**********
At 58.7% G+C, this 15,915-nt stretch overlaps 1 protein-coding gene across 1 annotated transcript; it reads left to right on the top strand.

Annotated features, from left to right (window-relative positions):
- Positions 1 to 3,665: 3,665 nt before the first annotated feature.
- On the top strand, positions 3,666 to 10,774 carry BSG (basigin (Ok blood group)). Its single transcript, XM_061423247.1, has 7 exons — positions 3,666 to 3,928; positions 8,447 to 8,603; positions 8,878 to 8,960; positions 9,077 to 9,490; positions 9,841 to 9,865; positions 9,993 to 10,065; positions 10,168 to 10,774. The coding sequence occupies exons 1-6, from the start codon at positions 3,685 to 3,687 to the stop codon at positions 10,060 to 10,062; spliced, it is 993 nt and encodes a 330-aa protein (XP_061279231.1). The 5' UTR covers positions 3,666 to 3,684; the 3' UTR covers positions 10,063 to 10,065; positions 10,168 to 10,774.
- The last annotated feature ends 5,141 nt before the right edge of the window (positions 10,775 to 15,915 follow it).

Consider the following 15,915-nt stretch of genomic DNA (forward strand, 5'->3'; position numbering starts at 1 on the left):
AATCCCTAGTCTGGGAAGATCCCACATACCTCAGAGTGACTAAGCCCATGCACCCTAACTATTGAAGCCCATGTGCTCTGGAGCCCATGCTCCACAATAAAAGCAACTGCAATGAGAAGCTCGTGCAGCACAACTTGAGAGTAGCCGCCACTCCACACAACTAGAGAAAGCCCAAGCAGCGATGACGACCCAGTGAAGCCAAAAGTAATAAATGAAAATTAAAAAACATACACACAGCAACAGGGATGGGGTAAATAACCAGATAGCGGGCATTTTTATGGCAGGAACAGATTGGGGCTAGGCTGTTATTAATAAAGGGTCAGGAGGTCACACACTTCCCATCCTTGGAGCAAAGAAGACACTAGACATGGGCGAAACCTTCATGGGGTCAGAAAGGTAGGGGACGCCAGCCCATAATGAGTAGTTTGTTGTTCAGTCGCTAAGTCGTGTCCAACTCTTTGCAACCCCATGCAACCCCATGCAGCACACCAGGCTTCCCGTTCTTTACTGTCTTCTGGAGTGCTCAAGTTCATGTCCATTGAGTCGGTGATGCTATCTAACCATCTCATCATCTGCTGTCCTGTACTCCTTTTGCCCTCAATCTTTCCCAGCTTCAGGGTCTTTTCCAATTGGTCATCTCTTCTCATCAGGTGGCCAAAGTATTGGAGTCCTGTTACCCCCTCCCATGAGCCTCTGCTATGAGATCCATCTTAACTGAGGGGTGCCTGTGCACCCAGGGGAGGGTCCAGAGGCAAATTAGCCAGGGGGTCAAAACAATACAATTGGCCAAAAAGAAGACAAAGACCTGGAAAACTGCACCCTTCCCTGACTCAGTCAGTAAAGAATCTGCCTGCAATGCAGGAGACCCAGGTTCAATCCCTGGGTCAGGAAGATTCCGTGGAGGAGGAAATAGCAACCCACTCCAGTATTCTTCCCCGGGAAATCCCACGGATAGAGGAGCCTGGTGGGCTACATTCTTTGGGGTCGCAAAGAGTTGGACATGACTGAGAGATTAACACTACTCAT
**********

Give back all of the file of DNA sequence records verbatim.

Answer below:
At 58.7% G+C, this 15,915-nt stretch overlaps 1 protein-coding gene across 1 annotated transcript; it reads left to right on the top strand.

Annotated features, from left to right (window-relative positions):
- Positions 1 to 3,665: 3,665 nt before the first annotated feature.
- On the top strand, positions 3,666 to 10,774 carry BSG (basigin (Ok blood group)). Its single transcript, XM_061423247.1, has 7 exons — positions 3,666 to 3,928; positions 8,447 to 8,603; positions 8,878 to 8,960; positions 9,077 to 9,490; positions 9,841 to 9,865; positions 9,993 to 10,065; positions 10,168 to 10,774. The coding sequence occupies exons 1-6, from the start codon at positions 3,685 to 3,687 to the stop codon at positions 10,060 to 10,062; spliced, it is 993 nt and encodes a 330-aa protein (XP_061279231.1). The 5' UTR covers positions 3,666 to 3,684; the 3' UTR covers positions 10,063 to 10,065; positions 10,168 to 10,774.
- The last annotated feature ends 5,141 nt before the right edge of the window (positions 10,775 to 15,915 follow it).

Consider the following 15,915-nt stretch of genomic DNA (forward strand, 5'->3'; position numbering starts at 1 on the left):
AATCCCTAGTCTGGGAAGATCCCACATACCTCAGAGTGACTAAGCCCATGCACCCTAACTATTGAAGCCCATGTGCTCTGGAGCCCATGCTCCACAATAAAAGCAACTGCAATGAGAAGCTCGTGCAGCACAACTTGAGAGTAGCCGCCACTCCACACAACTAGAGAAAGCCCAAGCAGCGATGACGACCCAGTGAAGCCAAAAGTAATAAATGAAAATTAAAAAACATACACACAGCAACAGGGATGGGGTAAATAACCAGATAGCGGGCATTTTTATGGCAGGAACAGATTGGGGCTAGGCTGTTATTAATAAAGGGTCAGGAGGTCACACACTTCCCATCCTTGGAGCAAAGAAGACACTAGACATGGGCGAAACCTTCATGGGGTCAGAAAGGTAGGGGACGCCAGCCCATAATGAGTAGTTTGTTGTTCAGTCGCTAAGTCGTGTCCAACTCTTTGCAACCCCATGCAACCCCATGCAGCACACCAGGCTTCCCGTTCTTTACTGTCTTCTGGAGTGCTCAAGTTCATGTCCATTGAGTCGGTGATGCTATCTAACCATCTCATCATCTGCTGTCCTGTACTCCTTTTGCCCTCAATCTTTCCCAGCTTCAGGGTCTTTTCCAATTGGTCATCTCTTCTCATCAGGTGGCCAAAGTATTGGAGTCCTGTTACCCCCTCCCATGAGCCTCTGCTATGAGATCCATCTTAACTGAGGGGTGCCTGTGCACCCAGGGGAGGGTCCAGAGGCAAATTAGCCAGGGGGTCAAAACAATACAATTGGCCAAAAAGAAGACAAAGACCTGGAAAACTGCACCCTTCCCTGACTCAGTCAGTAAAGAATCTGCCTGCAATGCAGGAGACCCAGGTTCAATCCCTGGGTCAGGAAGATTCCGTGGAGGAGGAAATAGCAACCCACTCCAGTATTCTTCCCCGGGAAATCCCACGGATAGAGGAGCCTGGTGGGCTACATTCTTTGGGGTCGCAAAGAGTTGGACATGACTGAGAGATTAACACTACTCAT